Eritrea in Africa has a rich and fascinating history. Evidence of pre-humans have been found in the Buya region of Eritrea and from around ten thousand years ago history records the presence of various indigenous groups including the Afar, Tigrinya, Nilotic and Pygmoid peoples. By the sixth century BCE, the search for ivory and slaves for trade with India and Persia led Arabs into the area and this influx led to the rise of the Ethiopian Kingdom of Askum (above) which was to develop to be considered to be one of the four great civilisations together with Rome, Persia and China. However, the forming of the Kingdom of Persia in the 6th century CE saw the Arab world redraw its trade map, excluding Aksum which, together with the rise of Islam, witnessed the kingdom disintegrate and fragment into a small Christian enclave. The history of the following centuries was one of isolation until the tenth century when Eritrea became a province of Ethiopia called Midri Bahri, ruled by an administrator, known as the Bahr Nagash.
Events around this time were to be the foundation for the subsequent history of conflict between Eritrea and Ethiopia. While Ethiopia saw Eritrea as part of its territory and history, large parts of Eritrea were more firmly tied to the Ottoman and other Sudanic empires. Indeed the Ottoman Empire was extending its grip throughout the 16th century and in 1557, during the reign of Suleiman I, seized the important island and harbour of Massawa along with the city of Arqiqo and Debarwa, from where the Bahr Nagash administered Midri Bahri. The history of the present day Eritrea then panned out with the Ottoman Empire controlling the coastal region whilst other areas looked to Ethiopia and some areas operating a non aligned week feudal system. By the 1850s Ottoman power was waning and in 1865 their control of parts of Eritrea was ceded to the Egyptian Khedevites who made the Port of Massawa their seat of local government. During these years the history of Eritrea was one of conflict with the Egyptians being defeated by the Ethiopian army forcing them to retreat to the lowlands of Eritrea with the highlands again coming under Ethiopian control.
With the opening of the Suez Canal in 1869, Eritrea took on new significance as it offered a secure port on the new trade route from the Mediterranean to the east. The Italian Societa di Navigazione Rubattino company purchased the Port of Assab along with stretches of the coastline on 15th November that year from the local Sultan. Italian influence and control of Eritrea continued over the next few decades. In 1889 Ethiopian Emperor John IV died in fighting against an army from Sudan and was replaced by Emperor Menelik who saw advantage in developing a friendship with the Italians by signing the Treaty of Uccialli in 1889 which effectively recognised Italian 'ownership' of Eritrea along with territories around Keren, Massawa and Asmera in northern Ethiopia in exchange for 30,000 muskets and 28 cannons to secure his own position.
It was this treaty that was to prove so contentious in later years as Ethiopia saw the treaty as a mechanism for calling upon Italian military support when required, whilst the Italians saw it as a recognition that Ethiopia was effectively an Italian protectorate. So concerned was Menelik that he tore up the treaty four years later and marched 70,000 troops into Eritrea inflicting one of the most disastrous and bloody defeats on a colonial power throughout Africa's colonial history above). A peace treaty was signed in Addis Ababa in 1896 in which Italy acknowledged Ethiopia as a fully independent state and the border between Ethiopia and Eritrea was defined as the Mareb river. Italy then began its colonial rule in Eritrea in earnest concentrating its energies on taking land from the indigenous population and giving to to Italian incomers. However Eritrea was on the wrong side of the allies in World War II. The British defeated the Italian Army there in 1941 and placed the colony under British military control.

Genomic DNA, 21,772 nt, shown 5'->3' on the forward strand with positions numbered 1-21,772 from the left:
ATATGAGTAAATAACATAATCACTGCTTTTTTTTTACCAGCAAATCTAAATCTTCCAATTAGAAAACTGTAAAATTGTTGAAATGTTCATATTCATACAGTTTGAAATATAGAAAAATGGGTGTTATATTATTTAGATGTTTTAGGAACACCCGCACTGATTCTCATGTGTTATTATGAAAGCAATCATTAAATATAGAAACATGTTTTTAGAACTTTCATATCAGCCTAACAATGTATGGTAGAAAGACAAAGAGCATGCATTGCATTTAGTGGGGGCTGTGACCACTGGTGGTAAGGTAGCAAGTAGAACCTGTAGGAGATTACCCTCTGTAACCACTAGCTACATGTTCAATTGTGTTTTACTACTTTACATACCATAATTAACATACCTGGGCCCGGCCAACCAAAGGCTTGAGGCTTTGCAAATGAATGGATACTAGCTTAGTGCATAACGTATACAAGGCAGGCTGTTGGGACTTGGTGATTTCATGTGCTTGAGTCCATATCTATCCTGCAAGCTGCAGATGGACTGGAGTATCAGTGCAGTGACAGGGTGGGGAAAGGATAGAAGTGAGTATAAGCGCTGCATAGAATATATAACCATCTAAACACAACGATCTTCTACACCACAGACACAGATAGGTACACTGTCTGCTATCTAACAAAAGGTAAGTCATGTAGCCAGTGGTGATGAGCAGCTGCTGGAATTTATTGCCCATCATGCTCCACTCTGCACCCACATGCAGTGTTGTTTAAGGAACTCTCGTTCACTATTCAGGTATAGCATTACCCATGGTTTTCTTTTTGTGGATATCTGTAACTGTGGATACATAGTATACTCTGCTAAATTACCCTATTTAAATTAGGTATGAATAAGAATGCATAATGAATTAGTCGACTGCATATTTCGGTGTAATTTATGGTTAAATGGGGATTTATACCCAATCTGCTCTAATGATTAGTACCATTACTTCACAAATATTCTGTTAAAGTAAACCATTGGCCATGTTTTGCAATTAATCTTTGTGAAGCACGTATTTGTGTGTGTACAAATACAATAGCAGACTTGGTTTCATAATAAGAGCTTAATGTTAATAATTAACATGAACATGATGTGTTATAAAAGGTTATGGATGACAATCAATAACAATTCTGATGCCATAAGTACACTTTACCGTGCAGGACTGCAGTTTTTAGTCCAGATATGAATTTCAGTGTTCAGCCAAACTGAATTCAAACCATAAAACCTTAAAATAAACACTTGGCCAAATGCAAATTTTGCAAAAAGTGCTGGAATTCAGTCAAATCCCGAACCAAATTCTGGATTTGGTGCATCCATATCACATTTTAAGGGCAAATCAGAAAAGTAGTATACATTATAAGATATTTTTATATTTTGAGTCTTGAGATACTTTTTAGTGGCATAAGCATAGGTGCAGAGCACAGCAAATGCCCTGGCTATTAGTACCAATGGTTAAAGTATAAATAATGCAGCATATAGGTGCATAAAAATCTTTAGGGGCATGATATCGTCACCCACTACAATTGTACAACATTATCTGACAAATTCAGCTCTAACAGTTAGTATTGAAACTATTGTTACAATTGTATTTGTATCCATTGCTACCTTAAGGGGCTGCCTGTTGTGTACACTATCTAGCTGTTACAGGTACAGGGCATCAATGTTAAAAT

Eritrea was eventually given to Ethiopia in 1952 as part of the settlement following the Second World War, despite its plea to be granted self-determination and independence although some degree of autonomy was guaranteed. However, following the establishment and the crushing of Eritrea liberation movements, Emperor Haile Selassie of Ethiopia unilaterally dissolved the Eritrea parliament and annexed the country in 1962. That action marked the beginning of a thirty year struggle for independence, and then, following the defeat of Ethiopian troops in 1991 by Eritrea rebels, the long awaited opportunity for independence was confirmed following a 1993 referendum. However war between Eritrea and Ethiopia erupted once more in 1998 over disputed borders. The matter was settled in principle in 2000, however conflict remains as Ethiopia had refused to recognise the Eritrea Ethiopia Boundary Commission's findings of 2007, and there are concerns that the border dispute may well flare up again. Today Eritrea, despite its rich past, is an impoverished nation, with around 80% of its population reliant upon subsistence farming. The video documentary (below) explores the history of Eritrea.
Eritrea History: Volunteer in Eritrea
Eritrea History: Eritrea Independence
Eritrea History: Child Sponsor Eritrea
Eritrea History: Eritrea Country Profile
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